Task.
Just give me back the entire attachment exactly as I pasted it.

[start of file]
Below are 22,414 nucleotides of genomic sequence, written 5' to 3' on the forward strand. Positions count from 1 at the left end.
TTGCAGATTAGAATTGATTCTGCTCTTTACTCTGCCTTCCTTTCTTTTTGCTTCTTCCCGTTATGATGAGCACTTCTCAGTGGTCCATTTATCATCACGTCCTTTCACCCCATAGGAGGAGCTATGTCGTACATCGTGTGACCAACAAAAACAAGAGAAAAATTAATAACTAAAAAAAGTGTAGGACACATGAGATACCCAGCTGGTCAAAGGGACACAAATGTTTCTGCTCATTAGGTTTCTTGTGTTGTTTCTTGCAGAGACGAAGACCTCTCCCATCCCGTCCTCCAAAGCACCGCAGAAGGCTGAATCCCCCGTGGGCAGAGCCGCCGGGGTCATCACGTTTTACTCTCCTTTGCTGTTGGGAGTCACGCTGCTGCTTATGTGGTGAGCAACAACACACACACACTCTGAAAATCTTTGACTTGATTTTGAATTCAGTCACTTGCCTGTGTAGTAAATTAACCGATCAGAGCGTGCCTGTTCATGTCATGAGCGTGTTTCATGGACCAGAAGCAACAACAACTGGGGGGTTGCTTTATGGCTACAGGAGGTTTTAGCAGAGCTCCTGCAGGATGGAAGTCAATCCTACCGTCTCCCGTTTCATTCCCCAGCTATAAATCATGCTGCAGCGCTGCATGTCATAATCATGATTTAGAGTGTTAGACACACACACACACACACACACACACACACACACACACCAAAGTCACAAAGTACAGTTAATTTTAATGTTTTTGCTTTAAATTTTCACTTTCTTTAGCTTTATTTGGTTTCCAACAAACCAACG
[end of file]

Below are 22,414 nucleotides of genomic sequence, written 5' to 3' on the forward strand. Positions count from 1 at the left end.
TTGCAGATTAGAATTGATTCTGCTCTTTACTCTGCCTTCCTTTCTTTTTGCTTCTTCCCGTTATGATGAGCACTTCTCAGTGGTCCATTTATCATCACGTCCTTTCACCCCATAGGAGGAGCTATGTCGTACATCGTGTGACCAACAAAAACAAGAGAAAAATTAATAACTAAAAAAAGTGTAGGACACATGAGATACCCAGCTGGTCAAAGGGACACAAATGTTTCTGCTCATTAGGTTTCTTGTGTTGTTTCTTGCAGAGACGAAGACCTCTCCCATCCCGTCCTCCAAAGCACCGCAGAAGGCTGAATCCCCCGTGGGCAGAGCCGCCGGGGTCATCACGTTTTACTCTCCTTTGCTGTTGGGAGTCACGCTGCTGCTTATGTGGTGAGCAACAACACACACACACTCTGAAAATCTTTGACTTGATTTTGAATTCAGTCACTTGCCTGTGTAGTAAATTAACCGATCAGAGCGTGCCTGTTCATGTCATGAGCGTGTTTCATGGACCAGAAGCAACAACAACTGGGGGGTTGCTTTATGGCTACAGGAGGTTTTAGCAGAGCTCCTGCAGGATGGAAGTCAATCCTACCGTCTCCCGTTTCATTCCCCAGCTATAAATCATGCTGCAGCGCTGCATGTCATAATCATGATTTAGAGTGTTAGACACACACACACACACACACACACACACACACACACACCAAAGTCACAAAGTACAGTTAATTTTAATGTTTTTGCTTTAAATTTTCACTTTCTTTAGCTTTATTTGGTTTCCAACAAACCAACG